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Dangerous Goods: Frequently Asked Questions


What is the SACAA dangerous goods section's legal framework?

1) Annex 18
2) Part 92 of the Civil Aviation Regulations
3) SA-CATS-DG
4) ICAO TI
5) IATA Regulations
6) The Civil Aviation Act, No 13 2009

What articles can I carry on a flight?

The ICAO Technical Instructions and IATA DGR have a list of articles permitted onboard the aircraft (see provisions for passengers and crew on the CAA website).

What is a CAA Accredited Training School?
Prior to accreditation training organisations submit their course material and manual of procedures to SACAA for review. The CAA inspectors will review the material and determine whether the course meets the minimum standards necessary to become a CAA accredited School.
 
 
Who must have dangerous goods training?

The legal requirements of the International Civil Aviation Organisation's Technical Instructions and SACARS Part 92 for the safe transport of dangerous goods by air requires that initial and recurrent in-depth training must be taken by shippers and their agents, packers, freight forwarders, cargo agents, operators (or airlines), agencies handling operators and performing the cargo acceptance function. 

Training is also required for staff of operators and agencies acting on behalf of operators performing the functions of ground handling, storage and loading of cargo and baggage; passenger handling and security staff responsible for screening passengers and their baggage; flight crew members and flight attendants.

How often must this training take place?
The ICAO Technical Instructions and SACARS Part 92 require that recurrent training must take place within 24 months of previous training to ensure that the knowledge is current.
 
What must the training cover?
  1. Provide an awareness of the general provisions of the Regulations, including the criteria of the hazard classes and the identification of dangerous goods presented as general cargo.
  2. Cover the hazards presented by dangerous goods and safe handling and emergency procedures.
  3. The amount of training required depends on the tasks undertaken. An indication of the training requirements is set out in subsection 1.5 of the IATA dangerous goods manual.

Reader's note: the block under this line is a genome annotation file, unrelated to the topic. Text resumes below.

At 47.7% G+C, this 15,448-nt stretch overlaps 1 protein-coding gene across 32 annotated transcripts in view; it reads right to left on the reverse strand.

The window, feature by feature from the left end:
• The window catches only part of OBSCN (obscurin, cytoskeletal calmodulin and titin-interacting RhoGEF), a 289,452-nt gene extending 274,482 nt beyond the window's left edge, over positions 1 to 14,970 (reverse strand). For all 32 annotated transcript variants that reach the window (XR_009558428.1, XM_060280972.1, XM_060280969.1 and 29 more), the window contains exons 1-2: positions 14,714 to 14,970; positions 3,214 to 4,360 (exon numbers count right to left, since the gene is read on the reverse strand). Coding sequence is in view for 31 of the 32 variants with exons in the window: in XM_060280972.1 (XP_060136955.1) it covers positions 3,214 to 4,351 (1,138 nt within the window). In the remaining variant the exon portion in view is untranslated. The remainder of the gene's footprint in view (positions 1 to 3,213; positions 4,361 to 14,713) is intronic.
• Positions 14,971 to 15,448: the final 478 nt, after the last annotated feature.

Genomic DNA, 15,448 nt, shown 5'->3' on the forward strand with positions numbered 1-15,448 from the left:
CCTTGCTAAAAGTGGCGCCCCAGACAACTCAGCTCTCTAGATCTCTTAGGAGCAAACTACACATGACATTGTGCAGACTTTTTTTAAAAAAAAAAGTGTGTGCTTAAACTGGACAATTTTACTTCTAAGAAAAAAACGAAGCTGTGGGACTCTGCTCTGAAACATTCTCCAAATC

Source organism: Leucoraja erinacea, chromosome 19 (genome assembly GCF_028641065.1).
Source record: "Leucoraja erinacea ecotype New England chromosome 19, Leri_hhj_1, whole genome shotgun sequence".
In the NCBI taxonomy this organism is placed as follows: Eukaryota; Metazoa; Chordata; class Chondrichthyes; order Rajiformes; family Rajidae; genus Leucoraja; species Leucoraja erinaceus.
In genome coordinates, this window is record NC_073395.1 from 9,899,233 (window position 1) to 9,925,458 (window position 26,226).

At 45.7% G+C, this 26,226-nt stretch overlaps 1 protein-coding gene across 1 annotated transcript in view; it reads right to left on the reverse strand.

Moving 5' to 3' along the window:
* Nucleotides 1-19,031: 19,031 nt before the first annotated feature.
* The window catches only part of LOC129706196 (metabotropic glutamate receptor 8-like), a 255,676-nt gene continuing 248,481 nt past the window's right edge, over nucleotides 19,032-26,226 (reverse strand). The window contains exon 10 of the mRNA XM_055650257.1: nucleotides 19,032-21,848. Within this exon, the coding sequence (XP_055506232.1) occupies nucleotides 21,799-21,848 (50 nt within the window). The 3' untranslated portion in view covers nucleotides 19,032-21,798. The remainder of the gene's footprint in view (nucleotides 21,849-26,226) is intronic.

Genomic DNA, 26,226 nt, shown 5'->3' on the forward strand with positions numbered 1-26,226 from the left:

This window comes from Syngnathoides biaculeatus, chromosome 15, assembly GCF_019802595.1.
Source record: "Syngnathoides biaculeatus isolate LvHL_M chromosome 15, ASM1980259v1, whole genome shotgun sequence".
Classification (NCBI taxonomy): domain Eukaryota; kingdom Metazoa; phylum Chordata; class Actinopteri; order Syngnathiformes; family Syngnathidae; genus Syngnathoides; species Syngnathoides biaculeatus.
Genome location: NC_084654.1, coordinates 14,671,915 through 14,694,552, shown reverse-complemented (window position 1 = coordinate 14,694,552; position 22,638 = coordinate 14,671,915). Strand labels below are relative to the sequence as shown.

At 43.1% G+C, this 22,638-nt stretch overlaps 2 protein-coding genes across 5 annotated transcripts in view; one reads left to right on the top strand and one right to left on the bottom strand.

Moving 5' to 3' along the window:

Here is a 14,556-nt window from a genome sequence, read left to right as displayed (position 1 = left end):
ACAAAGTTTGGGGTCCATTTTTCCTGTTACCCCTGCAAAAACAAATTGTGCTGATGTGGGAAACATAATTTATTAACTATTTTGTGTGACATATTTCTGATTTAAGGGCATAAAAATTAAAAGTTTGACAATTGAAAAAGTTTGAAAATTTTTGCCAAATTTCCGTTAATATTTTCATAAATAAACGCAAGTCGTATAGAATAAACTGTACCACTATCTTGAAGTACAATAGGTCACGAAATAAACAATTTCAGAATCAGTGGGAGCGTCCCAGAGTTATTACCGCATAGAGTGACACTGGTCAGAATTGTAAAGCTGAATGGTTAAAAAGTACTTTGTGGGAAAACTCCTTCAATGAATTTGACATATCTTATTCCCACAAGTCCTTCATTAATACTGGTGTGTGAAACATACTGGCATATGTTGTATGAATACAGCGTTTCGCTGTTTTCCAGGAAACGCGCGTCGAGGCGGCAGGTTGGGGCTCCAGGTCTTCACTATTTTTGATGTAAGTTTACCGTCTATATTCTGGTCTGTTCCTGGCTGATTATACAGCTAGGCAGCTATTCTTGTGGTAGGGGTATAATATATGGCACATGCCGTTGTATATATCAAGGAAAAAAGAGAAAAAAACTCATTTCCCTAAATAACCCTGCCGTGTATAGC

What's the relationship between the IATA Dangerous Goods Regulations and the ICAO Technical Instructions?
IATA dangerous goods manual is a field manual version of the ICAO Technical Instructions written and edited by airline dangerous goods experts, the Dangerous Goods Regulations presents the requirements for shipping dangerous goods by air in a user friendly, easy to interpret format. It also includes additional information which can assist shippers in making sure their consignments are in compliance and will be accepted quickly and easily by the airlines. Since IATA airlines are somewhat stricter in their requirements than the ICAO Technical Instructions, the DGR specifies more precisely how to prepare a shipment.
 
If my training has expired can I accept DG Shipments or work in a DG environment in the meantime?

No, you have to attend recurrent training first.

How do I know if my product is considered to be Dangerous Goods?

The Regulations place the responsibility for correct classification of dangerous goods on the shipper. Classification criteria for each class and division of dangerous goods are stipulated in DGR Section 3. Advice on the correct classification of a substance should be sought from the manufacturer or distributor of the substance. In addition classification may be performed by an accredited testing laboratory or advice can be sought from the competent authority (The manufacturer or distributor should provide you with an MSDS).

Can I use any fibreboard box to meet the Limited Quantity provisions?

No. It is a myth that just any cardboard box will do to meet the requirements! Under the Limited Quantity provisions the fibreboard box must meet certain specifications and be capable of specified drop and stacking tests.

 

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